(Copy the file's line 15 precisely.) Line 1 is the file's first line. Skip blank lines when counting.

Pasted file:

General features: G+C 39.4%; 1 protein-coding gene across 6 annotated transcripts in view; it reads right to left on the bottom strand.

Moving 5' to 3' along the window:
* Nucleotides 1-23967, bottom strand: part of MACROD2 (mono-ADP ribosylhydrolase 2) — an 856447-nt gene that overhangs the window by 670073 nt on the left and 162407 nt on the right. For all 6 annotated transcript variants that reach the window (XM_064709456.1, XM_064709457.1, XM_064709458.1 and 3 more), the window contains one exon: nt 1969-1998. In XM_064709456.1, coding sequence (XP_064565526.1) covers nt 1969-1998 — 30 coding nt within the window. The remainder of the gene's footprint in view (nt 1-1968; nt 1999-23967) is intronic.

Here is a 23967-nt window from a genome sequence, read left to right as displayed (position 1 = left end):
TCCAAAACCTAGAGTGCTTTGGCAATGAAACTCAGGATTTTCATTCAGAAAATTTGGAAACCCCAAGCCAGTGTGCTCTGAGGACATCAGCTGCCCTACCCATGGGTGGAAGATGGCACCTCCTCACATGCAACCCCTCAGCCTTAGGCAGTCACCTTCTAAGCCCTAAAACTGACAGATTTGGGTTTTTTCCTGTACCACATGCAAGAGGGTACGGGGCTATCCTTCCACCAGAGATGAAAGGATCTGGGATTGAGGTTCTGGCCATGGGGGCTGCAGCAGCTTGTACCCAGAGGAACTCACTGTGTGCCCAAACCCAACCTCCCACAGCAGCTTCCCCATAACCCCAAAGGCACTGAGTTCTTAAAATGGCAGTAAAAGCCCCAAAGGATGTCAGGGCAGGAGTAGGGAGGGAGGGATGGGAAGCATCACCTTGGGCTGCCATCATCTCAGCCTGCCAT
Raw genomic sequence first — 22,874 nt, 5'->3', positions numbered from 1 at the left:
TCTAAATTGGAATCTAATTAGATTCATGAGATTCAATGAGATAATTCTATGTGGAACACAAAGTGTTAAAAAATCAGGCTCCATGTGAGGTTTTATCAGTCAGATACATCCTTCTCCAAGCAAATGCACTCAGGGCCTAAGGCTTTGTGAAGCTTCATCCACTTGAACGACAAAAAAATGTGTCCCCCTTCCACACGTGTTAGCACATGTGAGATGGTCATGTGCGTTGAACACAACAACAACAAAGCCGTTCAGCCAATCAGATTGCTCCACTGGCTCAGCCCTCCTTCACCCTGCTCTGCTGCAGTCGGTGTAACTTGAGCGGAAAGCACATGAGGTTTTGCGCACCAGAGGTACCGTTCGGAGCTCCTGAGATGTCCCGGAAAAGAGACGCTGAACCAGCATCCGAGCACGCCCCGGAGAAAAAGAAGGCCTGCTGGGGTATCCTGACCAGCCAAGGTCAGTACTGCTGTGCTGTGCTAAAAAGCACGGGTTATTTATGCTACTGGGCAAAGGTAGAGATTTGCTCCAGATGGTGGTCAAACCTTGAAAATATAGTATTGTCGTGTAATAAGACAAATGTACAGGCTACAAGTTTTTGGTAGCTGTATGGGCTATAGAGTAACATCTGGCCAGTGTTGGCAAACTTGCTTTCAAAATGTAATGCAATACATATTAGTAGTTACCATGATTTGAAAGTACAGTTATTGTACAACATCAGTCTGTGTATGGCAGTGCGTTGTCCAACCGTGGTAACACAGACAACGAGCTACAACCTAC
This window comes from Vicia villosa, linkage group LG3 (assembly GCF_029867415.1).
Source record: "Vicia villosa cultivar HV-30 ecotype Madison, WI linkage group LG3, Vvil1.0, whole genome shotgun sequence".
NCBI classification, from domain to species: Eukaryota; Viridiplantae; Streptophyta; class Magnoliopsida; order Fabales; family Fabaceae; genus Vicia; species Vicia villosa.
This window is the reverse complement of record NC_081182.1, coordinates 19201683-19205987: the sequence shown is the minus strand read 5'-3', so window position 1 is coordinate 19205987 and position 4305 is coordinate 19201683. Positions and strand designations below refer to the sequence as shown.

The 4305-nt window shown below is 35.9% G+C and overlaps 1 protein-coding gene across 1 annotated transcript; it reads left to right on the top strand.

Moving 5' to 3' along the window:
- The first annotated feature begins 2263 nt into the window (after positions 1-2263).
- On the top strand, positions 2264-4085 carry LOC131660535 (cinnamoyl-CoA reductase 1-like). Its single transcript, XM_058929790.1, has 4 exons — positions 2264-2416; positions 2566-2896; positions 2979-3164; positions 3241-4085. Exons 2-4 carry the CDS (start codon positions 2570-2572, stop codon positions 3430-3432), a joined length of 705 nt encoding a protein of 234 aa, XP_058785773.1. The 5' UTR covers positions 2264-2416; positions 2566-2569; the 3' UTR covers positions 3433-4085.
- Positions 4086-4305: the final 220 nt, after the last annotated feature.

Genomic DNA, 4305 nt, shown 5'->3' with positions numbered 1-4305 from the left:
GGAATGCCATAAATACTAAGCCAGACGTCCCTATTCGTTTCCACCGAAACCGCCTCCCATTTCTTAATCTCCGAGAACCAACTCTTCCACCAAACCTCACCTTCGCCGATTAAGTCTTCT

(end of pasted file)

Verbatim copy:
- On the top strand, positions 2264-4085 carry LOC131660535 (cinnamoyl-CoA reductase 1-like). Its single transcript, XM_058929790.1, has 4 exons — positions 2264-2416; positions 2566-2896; positions 2979-3164; positions 3241-4085. Exons 2-4 carry the CDS (start codon positions 2570-2572, stop codon positions 3430-3432), a joined length of 705 nt encoding a protein of 234 aa, XP_058785773.1. The 5' UTR covers positions 2264-2416; positions 2566-2569; the 3' UTR covers positions 3433-4085.